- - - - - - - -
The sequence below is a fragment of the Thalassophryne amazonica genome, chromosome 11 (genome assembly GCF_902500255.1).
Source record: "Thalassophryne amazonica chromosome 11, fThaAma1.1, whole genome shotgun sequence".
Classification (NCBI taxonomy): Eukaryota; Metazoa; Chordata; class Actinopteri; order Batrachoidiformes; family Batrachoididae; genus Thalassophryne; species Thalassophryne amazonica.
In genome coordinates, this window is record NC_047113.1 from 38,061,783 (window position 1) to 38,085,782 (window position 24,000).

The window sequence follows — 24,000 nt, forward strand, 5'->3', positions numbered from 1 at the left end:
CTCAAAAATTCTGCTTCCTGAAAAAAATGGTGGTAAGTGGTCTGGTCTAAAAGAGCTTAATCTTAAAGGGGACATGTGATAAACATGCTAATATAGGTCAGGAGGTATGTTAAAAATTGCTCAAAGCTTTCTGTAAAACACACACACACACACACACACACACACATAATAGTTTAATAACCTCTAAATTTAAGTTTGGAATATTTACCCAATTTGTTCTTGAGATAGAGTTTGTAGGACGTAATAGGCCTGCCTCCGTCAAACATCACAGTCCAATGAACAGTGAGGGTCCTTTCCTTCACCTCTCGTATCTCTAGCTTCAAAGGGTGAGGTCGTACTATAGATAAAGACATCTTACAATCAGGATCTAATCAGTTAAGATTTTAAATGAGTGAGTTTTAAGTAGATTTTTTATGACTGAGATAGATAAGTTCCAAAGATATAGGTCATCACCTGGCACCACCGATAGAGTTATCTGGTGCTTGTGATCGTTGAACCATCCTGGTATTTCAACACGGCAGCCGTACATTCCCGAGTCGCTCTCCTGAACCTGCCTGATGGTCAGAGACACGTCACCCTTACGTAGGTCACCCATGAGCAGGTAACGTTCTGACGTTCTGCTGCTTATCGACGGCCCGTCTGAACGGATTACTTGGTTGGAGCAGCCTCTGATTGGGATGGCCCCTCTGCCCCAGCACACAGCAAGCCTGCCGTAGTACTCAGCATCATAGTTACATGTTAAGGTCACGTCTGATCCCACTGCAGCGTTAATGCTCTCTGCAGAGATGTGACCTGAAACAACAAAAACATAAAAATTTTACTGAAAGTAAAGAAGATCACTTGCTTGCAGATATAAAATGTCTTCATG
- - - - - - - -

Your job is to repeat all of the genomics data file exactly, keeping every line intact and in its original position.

The sequence below is a fragment of the Thalassophryne amazonica genome, chromosome 11 (genome assembly GCF_902500255.1).
Source record: "Thalassophryne amazonica chromosome 11, fThaAma1.1, whole genome shotgun sequence".
Classification (NCBI taxonomy): Eukaryota; Metazoa; Chordata; class Actinopteri; order Batrachoidiformes; family Batrachoididae; genus Thalassophryne; species Thalassophryne amazonica.
In genome coordinates, this window is record NC_047113.1 from 38,061,783 (window position 1) to 38,085,782 (window position 24,000).

The window sequence follows — 24,000 nt, forward strand, 5'->3', positions numbered from 1 at the left end:
CTCAAAAATTCTGCTTCCTGAAAAAAATGGTGGTAAGTGGTCTGGTCTAAAAGAGCTTAATCTTAAAGGGGACATGTGATAAACATGCTAATATAGGTCAGGAGGTATGTTAAAAATTGCTCAAAGCTTTCTGTAAAACACACACACACACACACACACACACACATAATAGTTTAATAACCTCTAAATTTAAGTTTGGAATATTTACCCAATTTGTTCTTGAGATAGAGTTTGTAGGACGTAATAGGCCTGCCTCCGTCAAACATCACAGTCCAATGAACAGTGAGGGTCCTTTCCTTCACCTCTCGTATCTCTAGCTTCAAAGGGTGAGGTCGTACTATAGATAAAGACATCTTACAATCAGGATCTAATCAGTTAAGATTTTAAATGAGTGAGTTTTAAGTAGATTTTTTATGACTGAGATAGATAAGTTCCAAAGATATAGGTCATCACCTGGCACCACCGATAGAGTTATCTGGTGCTTGTGATCGTTGAACCATCCTGGTATTTCAACACGGCAGCCGTACATTCCCGAGTCGCTCTCCTGAACCTGCCTGATGGTCAGAGACACGTCACCCTTACGTAGGTCACCCATGAGCAGGTAACGTTCTGACGTTCTGCTGCTTATCGACGGCCCGTCTGAACGGATTACTTGGTTGGAGCAGCCTCTGATTGGGATGGCCCCTCTGCCCCAGCACACAGCAAGCCTGCCGTAGTACTCAGCATCATAGTTACATGTTAAGGTCACGTCTGATCCCACTGCAGCGTTAATGCTCTCTGCAGAGATGTGACCTGAAACAACAAAAACATAAAAATTTTACTGAAAGTAAAGAAGATCACTTGCTTGCAGATATAAAATGTCTTCATG